Chili Gulch was the richest placer mining section in Calaveras County. It received its name from Chileans who worked it in 1848 and 1849, and was the scene of the so-called Chilean War.
In December 1849, Anglo-European miners in Calaveras County drew up a local mining code that called for all foreign miners to leave the county within 15 days, leading to much protest and violence. The so-called "Chilean War" resulted in numerous miners being killed before ending with the expulsion of Chilean miners from their claims.
The "Calaveras Chronicle" newspaper was established in 1850. The early newspaper tells of robberies, murders, and all manner of human difficulties associated with people living under trying conditions. It also tells of entertainment such as fights between grizzly bears and bulls meant to amuse early residents. The diarist Byron McKinstry saw such an encounter in 1852 in front of 400 persons. The bear won.
On another occasion, two bulls were to take on a single grizzly bear. The bear, "General Scott", was estimated to weigh 1200 pounds and severely injured both bulls in short order.
At the bull and bear fights miners made bets as to the outcome of the event. It seems that gold coins or nuggets would easily be lost in the excitement of the skirmish. And yes, some have been found in the area dating back to those wild and woolly days in the mining camp.
Mokelumne Hill served as the Calaveras County seat from 1852 to 1866. The population continued to grow, the mines continued to pay, and the town continued to prosper. Along with the usual businesses and organizations of the time, Moke Hill also boasted a race track, skating rink, rock quarry, and a good-sized brewery and a large Chinatown located on the outskirts of town with an estimated population of anywhere from 300 to 2,000.
Of course the 1860s in Moke Hill also saw battles over water rights, and many were killed during that period. The gold began to give out in the 1860’s -- it always does at some point -- and the town’s population drifted away. One event in 1865 illustrates how bad it was.
A group of Chinese miners were robbed after being hung close to death. Once the robbers got the information as to where they kept their money and gold, the robbers who were only described as speaking the English language disappeared. The newspaper noted how many of the Chinese miners had rope burns and bruises around their necks from being hung.
Mokelumne Hill’s Chinatown stretched along East Center Street, from present-day Shutter Tree Park east to the edge of the Catholic Cemetery, and south up what is now called China Gulch. It was said to be one of the largest Chinese communities in California, and featured two temples: the Taoist Temple in the now-empty lot next to the park, and the Buddhist Temple farther to the east.
Surviving earlier fires and floods, the community was nearly wiped out by a fire in 1898, and during the Tong Wars -- rival Buddhists bombed the Taoist Temple.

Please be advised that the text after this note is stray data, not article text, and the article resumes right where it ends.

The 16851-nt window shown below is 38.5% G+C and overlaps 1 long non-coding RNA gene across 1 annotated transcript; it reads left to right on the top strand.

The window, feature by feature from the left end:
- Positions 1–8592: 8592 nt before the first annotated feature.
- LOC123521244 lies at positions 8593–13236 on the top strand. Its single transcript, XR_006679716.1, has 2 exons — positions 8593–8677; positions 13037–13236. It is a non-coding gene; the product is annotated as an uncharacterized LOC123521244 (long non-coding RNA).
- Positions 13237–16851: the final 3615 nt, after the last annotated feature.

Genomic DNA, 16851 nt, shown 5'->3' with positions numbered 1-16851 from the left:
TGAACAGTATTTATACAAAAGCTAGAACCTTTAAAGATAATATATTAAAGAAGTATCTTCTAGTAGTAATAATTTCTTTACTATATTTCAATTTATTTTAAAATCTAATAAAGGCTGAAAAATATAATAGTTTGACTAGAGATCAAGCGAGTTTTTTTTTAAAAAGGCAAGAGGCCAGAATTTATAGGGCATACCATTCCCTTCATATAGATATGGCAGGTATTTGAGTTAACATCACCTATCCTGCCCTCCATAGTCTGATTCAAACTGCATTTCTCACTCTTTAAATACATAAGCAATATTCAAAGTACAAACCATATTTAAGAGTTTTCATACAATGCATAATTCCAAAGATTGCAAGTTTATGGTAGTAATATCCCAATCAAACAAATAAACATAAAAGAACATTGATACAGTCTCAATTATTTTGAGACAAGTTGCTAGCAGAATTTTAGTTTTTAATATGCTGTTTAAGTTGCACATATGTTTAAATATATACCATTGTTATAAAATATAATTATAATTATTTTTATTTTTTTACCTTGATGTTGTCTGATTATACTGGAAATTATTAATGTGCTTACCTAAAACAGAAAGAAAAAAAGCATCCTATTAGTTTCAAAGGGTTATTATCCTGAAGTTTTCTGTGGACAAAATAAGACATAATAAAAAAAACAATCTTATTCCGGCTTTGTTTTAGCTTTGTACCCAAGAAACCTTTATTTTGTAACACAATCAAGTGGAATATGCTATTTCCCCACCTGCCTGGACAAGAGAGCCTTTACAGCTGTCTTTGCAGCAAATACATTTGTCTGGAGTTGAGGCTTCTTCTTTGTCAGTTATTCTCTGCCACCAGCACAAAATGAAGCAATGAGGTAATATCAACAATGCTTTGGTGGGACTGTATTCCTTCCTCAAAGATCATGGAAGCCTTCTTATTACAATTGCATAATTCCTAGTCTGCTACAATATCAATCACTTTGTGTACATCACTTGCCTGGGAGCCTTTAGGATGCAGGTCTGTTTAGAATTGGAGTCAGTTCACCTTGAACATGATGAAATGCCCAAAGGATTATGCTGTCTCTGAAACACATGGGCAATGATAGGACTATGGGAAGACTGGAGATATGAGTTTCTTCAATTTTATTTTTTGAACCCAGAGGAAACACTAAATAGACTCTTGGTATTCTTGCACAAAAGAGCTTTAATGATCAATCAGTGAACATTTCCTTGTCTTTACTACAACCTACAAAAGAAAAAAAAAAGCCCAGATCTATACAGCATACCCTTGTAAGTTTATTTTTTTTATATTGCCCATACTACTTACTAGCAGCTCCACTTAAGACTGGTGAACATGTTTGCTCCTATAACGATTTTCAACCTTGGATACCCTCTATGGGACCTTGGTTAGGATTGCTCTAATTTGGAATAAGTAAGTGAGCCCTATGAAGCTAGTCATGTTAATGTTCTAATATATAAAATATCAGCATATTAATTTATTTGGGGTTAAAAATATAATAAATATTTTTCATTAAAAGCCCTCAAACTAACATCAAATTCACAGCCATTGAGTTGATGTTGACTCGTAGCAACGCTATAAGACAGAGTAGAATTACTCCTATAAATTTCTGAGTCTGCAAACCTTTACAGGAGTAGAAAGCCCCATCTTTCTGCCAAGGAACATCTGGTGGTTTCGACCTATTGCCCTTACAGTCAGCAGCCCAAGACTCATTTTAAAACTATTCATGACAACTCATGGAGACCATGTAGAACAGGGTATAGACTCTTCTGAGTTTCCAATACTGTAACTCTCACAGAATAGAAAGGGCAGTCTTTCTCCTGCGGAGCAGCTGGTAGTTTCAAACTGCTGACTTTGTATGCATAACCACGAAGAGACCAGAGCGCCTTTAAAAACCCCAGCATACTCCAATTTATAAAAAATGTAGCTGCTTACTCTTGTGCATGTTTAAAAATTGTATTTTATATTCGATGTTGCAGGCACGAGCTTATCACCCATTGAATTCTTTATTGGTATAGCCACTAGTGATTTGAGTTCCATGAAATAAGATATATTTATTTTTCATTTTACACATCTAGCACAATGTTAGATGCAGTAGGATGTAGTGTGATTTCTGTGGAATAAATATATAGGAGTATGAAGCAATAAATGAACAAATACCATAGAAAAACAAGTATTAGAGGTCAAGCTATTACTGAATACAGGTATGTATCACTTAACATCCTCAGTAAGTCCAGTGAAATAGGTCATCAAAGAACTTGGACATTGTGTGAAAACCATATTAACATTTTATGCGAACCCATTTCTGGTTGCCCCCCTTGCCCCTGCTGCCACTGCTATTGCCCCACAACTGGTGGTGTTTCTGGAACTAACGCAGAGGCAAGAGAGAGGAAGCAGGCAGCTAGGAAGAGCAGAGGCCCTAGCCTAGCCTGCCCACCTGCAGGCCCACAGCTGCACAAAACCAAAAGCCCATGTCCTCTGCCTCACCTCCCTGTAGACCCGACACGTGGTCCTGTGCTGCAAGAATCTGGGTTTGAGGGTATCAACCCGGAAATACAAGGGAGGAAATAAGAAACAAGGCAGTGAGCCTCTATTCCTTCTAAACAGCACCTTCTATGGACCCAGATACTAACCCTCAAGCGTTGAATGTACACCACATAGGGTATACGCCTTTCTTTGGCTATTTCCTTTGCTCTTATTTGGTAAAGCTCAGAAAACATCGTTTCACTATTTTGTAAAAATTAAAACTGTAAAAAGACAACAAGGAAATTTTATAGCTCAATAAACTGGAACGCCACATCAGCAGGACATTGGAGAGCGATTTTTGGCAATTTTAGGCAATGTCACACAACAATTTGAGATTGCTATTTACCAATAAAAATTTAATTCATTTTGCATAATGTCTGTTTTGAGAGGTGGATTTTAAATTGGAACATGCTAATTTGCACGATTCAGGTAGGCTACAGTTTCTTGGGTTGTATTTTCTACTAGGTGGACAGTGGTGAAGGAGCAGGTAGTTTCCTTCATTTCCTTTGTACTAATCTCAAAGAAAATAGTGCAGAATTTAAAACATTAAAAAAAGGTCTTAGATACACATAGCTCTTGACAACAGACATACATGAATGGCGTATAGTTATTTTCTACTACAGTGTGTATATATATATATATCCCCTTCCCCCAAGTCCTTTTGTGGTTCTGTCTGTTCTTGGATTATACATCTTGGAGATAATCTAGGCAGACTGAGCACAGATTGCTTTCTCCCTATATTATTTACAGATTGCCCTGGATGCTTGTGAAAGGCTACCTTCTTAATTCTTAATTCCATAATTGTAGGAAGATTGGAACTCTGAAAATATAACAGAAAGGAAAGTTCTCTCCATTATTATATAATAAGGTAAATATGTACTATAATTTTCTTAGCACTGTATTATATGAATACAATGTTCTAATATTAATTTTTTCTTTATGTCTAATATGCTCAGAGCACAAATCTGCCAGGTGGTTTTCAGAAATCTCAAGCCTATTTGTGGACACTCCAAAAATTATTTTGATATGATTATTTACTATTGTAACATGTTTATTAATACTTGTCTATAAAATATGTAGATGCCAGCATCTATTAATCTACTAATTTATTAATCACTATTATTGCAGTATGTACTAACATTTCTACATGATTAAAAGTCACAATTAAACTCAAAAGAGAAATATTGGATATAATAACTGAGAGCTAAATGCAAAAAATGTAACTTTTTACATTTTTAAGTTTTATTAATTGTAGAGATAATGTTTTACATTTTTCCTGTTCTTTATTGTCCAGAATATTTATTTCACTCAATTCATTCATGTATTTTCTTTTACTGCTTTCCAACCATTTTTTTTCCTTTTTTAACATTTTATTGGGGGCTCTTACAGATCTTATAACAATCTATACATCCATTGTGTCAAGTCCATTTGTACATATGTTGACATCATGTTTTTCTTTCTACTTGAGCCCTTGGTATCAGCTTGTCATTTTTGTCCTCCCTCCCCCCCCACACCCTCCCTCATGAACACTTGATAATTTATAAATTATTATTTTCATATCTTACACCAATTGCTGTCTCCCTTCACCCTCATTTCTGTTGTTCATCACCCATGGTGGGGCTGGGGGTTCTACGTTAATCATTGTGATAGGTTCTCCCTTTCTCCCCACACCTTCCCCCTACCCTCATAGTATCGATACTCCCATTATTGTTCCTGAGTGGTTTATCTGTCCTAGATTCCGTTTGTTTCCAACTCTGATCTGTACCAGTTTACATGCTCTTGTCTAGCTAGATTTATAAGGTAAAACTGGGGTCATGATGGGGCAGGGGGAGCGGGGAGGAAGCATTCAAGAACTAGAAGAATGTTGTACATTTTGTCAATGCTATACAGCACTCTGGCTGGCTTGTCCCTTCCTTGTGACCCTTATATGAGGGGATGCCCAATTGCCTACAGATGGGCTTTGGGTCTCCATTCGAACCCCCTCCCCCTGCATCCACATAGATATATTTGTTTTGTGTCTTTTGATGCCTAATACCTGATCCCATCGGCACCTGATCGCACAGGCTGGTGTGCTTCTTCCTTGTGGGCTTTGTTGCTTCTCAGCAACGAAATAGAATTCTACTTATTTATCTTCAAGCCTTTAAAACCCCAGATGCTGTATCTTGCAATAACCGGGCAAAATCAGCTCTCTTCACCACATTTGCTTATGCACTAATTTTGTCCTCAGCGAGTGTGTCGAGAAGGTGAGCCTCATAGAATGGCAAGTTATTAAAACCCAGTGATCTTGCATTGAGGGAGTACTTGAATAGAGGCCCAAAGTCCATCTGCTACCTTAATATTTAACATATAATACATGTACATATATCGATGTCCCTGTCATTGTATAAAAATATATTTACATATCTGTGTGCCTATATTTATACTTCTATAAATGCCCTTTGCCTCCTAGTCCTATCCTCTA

The Chinese lived in flimsy wood homes that were built close together, which created a constant threat of fire. Three such devastating fires swept through Mokelumne Hill, each one nearly obliterating the town.
The first occurred on a Sunday morning, August 24 of 1854. Breaking out in Levenson’s Store, a canvas covered structure on Center Street, the fire consumed everything in its path except two stone buildings which were able to withstand the flames. Losses were estimated at over $500,000.
After this fire, many of the buildings that were rebuilt were made from a light brown stone known as rhyolite tuff, a material common to much of the Gold Country. This building remained the seat of County government until 1866 when the Courthouse was moved to San Andreas. After the Courthouse moved to San Andreas, business slumped off and advertisements proclaiming the sale of businesses and homes filled the newspapers. In fact, it's said when the county seat was lost to neighboring San Andreas, the decline quickened and the town faded even further, never again regaining its Gold Rush size or importance.
Because the county seat was located here for ten years, many lawyers, judges, clerks, and county employees settled in Mokelumne Hill. This permanent population and the commerce it engendered required the opening of numerous businesses. Among these were soda works, breweries, saloons, doctor and dentists’ offices, drugstores, billiard and pool halls, hotels and restaurants, carpenters and tinsmiths, bakeries, dry goods and grocery stores, livery stables, meat markets, liquor stores and cigar stores.
The town’s second great fire took place on February 26th, 1865, originating on the second floor of the Union Hotel. The third major fire occurred on September 4th, 1874, in which practically all of the business section of town was destroyed, along with many surrounding homes.
After the fire of 1874, many of the commercial structures were not rebuilt, due to the conclusion of the boom years for Mokelumne Hill as a commercial and political center. Because Mokelumne Hill was favored with an unusually moderate microclimatic condition for the foothills, it was able to grow many crops successfully. Madam Cataia and Frederick Mayer were early vintners, and various vegetables, fruits, oranges and hay crops were grown prosperously for many years. The Upper and Lower Italian Gardens supplied vegetables and fruits to the miners and homeowners in Mokelumne Hill and the surrounding communities.
During the latter part of the 1800s, cattle ranching became the most important agricultural enterprise surrounding Mokelumne Hill. Families homesteaded and purchased large landholdings to run livestock and much of the land around the town remains grazing land to this day.
In the first half of the 1900s, logging became an important industry in the mountains to the east and many of the townspeople went to work in the mills around Glencoe, Railroad Flat, and West Point. This is hill country and not flat like Tombstone, Arizona. As in years gone by, today Mokelumne Hill is scattered about the hills with the main portion of the old town still in pretty good condition.
Visiting there today you'd never think that once upon a time it was known as one of the most violent bawdy towns in the Mother Lode. Compare Moke Hill to the relatively quiet streets of Tombstone, Arizona and the level of violent at Moke Hill becomes startling.
And yes, that's just the way I see it.